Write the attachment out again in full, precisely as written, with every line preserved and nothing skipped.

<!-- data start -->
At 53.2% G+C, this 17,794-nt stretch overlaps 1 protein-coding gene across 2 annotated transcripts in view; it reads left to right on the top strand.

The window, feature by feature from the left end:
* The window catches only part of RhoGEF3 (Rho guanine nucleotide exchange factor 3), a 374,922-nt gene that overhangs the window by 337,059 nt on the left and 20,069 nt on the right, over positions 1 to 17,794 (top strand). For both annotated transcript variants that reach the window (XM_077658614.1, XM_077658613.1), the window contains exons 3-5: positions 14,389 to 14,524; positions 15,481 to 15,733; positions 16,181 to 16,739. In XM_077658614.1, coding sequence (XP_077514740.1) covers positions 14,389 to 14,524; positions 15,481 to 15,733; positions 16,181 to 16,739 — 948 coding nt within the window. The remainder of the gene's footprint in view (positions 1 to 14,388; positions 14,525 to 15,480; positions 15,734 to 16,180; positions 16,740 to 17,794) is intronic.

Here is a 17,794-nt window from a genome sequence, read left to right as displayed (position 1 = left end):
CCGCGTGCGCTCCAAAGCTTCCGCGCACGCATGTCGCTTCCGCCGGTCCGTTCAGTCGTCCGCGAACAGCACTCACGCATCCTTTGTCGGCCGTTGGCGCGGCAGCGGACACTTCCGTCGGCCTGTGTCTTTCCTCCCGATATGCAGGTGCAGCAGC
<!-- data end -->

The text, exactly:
At 53.2% G+C, this 17,794-nt stretch overlaps 1 protein-coding gene across 2 annotated transcripts in view; it reads left to right on the top strand.

The window, feature by feature from the left end:
* The window catches only part of RhoGEF3 (Rho guanine nucleotide exchange factor 3), a 374,922-nt gene that overhangs the window by 337,059 nt on the left and 20,069 nt on the right, over positions 1 to 17,794 (top strand). For both annotated transcript variants that reach the window (XM_077658614.1, XM_077658613.1), the window contains exons 3-5: positions 14,389 to 14,524; positions 15,481 to 15,733; positions 16,181 to 16,739. In XM_077658614.1, coding sequence (XP_077514740.1) covers positions 14,389 to 14,524; positions 15,481 to 15,733; positions 16,181 to 16,739 — 948 coding nt within the window. The remainder of the gene's footprint in view (positions 1 to 14,388; positions 14,525 to 15,480; positions 15,734 to 16,180; positions 16,740 to 17,794) is intronic.

Here is a 17,794-nt window from a genome sequence, read left to right as displayed (position 1 = left end):
CCGCGTGCGCTCCAAAGCTTCCGCGCACGCATGTCGCTTCCGCCGGTCCGTTCAGTCGTCCGCGAACAGCACTCACGCATCCTTTGTCGGCCGTTGGCGCGGCAGCGGACACTTCCGTCGGCCTGTGTCTTTCCTCCCGATATGCAGGTGCAGCAGC